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The Outlaw Josey Wales (1976)
At the beginning of this brilliant movie Josey Wales has a wife, a son and a small farm. Before the end of the opening credits he has only bitterness. With his family having been killed by union troops he joins a group of rebel guerrilla fighters; but the war is lost and his comrades plan to surrender so that they can go home to their families. Josey refuses to join them and then suffers the anguish of seeing his comrades betrayed and gunned down. He intervenes and kills many union soldiers before making his escape with one still living friend and then the story of the movie starts.
Even though he has little to live for Josey decides to head for Mexico and hopefully a life of peace but a $5000 bounty on his head ensures trouble all along the way. This huge reward along with tales of his exploits makes him a famous outlaw and a number of people try to take him in. This is where the movie shines for me. Through every confrontation Eastwoods character is impassive and unafraid but the demeanour of those attacking him is never so. To them he represents an incredibly dangerous escape from their desperate lives. The scenes of confrontation crackle with sweaty tension as trappers, farmers and bounty hunters take on this implacable, fearsome warrior for the small chance of living their dreams.
The scene in the trading post is typical as the spiteful, loathsome owner pleads for a share in the Wales bounty he thinks the trappers are going to get then hides in misery when Josey prevails.
but this is not a miserable movie. As the story progresses Josey acquires a new family. A chief, a squaw, some pilgrims and a red bone hound. They fall under his protection and in turn they save his soul.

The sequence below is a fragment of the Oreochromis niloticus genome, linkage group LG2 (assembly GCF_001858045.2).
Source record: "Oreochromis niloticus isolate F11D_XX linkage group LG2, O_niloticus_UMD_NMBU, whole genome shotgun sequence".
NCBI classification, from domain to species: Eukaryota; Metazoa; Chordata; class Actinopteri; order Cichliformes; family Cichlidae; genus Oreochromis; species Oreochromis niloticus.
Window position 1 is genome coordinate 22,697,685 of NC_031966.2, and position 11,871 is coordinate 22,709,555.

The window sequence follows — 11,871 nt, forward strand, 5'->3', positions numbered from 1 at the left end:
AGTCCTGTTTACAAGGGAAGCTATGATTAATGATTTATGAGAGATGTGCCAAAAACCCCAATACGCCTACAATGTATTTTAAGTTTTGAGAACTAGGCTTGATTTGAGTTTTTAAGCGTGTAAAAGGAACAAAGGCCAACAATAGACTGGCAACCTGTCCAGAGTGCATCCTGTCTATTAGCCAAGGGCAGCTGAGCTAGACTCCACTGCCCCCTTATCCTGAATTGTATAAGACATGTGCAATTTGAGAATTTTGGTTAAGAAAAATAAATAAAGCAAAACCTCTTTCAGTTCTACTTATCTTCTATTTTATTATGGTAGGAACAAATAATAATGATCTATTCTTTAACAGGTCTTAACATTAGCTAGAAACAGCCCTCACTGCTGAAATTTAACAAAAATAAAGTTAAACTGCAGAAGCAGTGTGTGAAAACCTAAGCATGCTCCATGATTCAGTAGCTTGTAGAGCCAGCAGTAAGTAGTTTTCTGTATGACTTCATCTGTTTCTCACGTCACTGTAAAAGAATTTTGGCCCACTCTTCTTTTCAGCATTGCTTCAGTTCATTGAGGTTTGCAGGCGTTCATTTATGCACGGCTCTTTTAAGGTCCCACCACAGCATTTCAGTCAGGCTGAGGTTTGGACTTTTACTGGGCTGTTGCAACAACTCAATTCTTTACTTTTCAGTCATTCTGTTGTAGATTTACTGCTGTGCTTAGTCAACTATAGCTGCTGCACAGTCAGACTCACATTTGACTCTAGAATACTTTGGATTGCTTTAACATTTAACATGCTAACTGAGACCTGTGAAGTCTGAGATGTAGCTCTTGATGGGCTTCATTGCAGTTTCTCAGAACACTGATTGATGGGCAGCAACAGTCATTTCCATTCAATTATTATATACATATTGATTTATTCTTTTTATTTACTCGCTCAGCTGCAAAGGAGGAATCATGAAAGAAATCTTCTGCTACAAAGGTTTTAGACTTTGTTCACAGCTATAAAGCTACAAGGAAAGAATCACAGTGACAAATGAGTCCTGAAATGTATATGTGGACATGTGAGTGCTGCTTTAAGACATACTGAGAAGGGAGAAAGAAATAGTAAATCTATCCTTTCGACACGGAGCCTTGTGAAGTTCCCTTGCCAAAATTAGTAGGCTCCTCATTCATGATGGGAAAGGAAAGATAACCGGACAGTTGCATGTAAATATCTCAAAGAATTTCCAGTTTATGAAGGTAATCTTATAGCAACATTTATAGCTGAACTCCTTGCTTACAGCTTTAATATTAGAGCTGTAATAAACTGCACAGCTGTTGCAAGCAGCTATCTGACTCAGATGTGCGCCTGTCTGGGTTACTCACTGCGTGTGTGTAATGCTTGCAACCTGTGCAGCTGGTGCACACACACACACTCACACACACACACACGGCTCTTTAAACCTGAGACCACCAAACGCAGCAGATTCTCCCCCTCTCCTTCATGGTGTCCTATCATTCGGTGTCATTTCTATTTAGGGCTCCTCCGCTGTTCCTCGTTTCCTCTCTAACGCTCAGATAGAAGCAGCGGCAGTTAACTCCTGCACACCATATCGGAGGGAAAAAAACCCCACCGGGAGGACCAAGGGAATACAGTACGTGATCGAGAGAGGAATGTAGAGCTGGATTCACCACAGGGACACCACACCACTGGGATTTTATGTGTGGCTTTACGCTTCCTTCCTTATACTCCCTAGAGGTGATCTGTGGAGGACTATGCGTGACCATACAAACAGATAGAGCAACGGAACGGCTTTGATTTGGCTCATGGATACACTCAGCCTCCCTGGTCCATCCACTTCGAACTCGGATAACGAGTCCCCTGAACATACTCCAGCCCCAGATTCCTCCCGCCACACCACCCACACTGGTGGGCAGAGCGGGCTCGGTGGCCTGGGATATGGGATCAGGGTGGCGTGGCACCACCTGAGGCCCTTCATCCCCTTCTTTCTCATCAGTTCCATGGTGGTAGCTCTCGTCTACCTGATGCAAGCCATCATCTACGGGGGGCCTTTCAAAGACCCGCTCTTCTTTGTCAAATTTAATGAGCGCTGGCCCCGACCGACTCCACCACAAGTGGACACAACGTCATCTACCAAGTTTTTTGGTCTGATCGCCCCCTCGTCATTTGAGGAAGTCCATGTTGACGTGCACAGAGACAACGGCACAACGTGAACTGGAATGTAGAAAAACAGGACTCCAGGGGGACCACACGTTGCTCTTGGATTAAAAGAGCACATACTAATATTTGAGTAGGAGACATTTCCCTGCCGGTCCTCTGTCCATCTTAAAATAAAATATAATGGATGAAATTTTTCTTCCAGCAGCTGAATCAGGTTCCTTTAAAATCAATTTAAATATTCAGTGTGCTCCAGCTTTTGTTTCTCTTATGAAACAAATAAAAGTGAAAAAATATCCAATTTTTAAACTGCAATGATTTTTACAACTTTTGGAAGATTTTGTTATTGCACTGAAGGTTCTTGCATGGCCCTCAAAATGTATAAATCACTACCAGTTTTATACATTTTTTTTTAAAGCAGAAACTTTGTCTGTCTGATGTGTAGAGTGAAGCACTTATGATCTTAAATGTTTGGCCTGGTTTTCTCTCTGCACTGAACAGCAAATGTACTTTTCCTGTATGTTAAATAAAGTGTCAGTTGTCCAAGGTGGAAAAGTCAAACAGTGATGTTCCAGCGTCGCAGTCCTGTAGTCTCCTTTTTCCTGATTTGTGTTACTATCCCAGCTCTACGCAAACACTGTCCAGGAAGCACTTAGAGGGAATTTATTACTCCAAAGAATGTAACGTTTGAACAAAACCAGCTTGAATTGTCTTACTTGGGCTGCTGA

The story comes full circle from peace and love at the very beginning, through adventure, violence, tragedy. humour and nobility, back to peace and love at the very end. I cannot recommend it highly enough; it also contains one of the best lines in movie history. "Dyin ain't much of a living boy".
A real event
In many ways Titanic is a great movie. The effects are realistic enough to let you get right into it and the performances are generally very good; especially the gorgeous Kate who convinces with, or without, her kit on. It is a story of an ill fated but grand love affair. An unhappy heiress falls for a lovely poor guy over the rich, handsome, total bastard she's engaged to and trouble inevitably follows. This epic story is played out against the backdrop of a ship sinking which adds to the emotion, poignancy, hysteria and general tearfulness of it all and therein lies my problem with this flick.
Before Titanic was a film it was a ship. Many real people died. Their families still remember. (yes even a century later), This movie is not a tribute or an insult. It is a disregarding of their memory. Jack and Rose could have had their moment in any one of a thousand scenarios. Why sully this tragic event?
The sinking of the Titanic is a great historical tragedy. Not only death, but needless death, plus the loss of a magnificent machine, which was a tribute to human endeavour and ingenuity. The folly of her reckless handling in dangerous waters ( That's the ship, not Kate). The stupidity of man's "unsinkable" challenge to nature. The struggle of the crew to save as many people (especially rich ones) as possible. What a great film that could be (they tried to make it in 1958). A story that respected every gasp for air, every self sacrifice, every bloody engineer. Why did we need Jack and Rose? Is this the price we pay for Hollywood.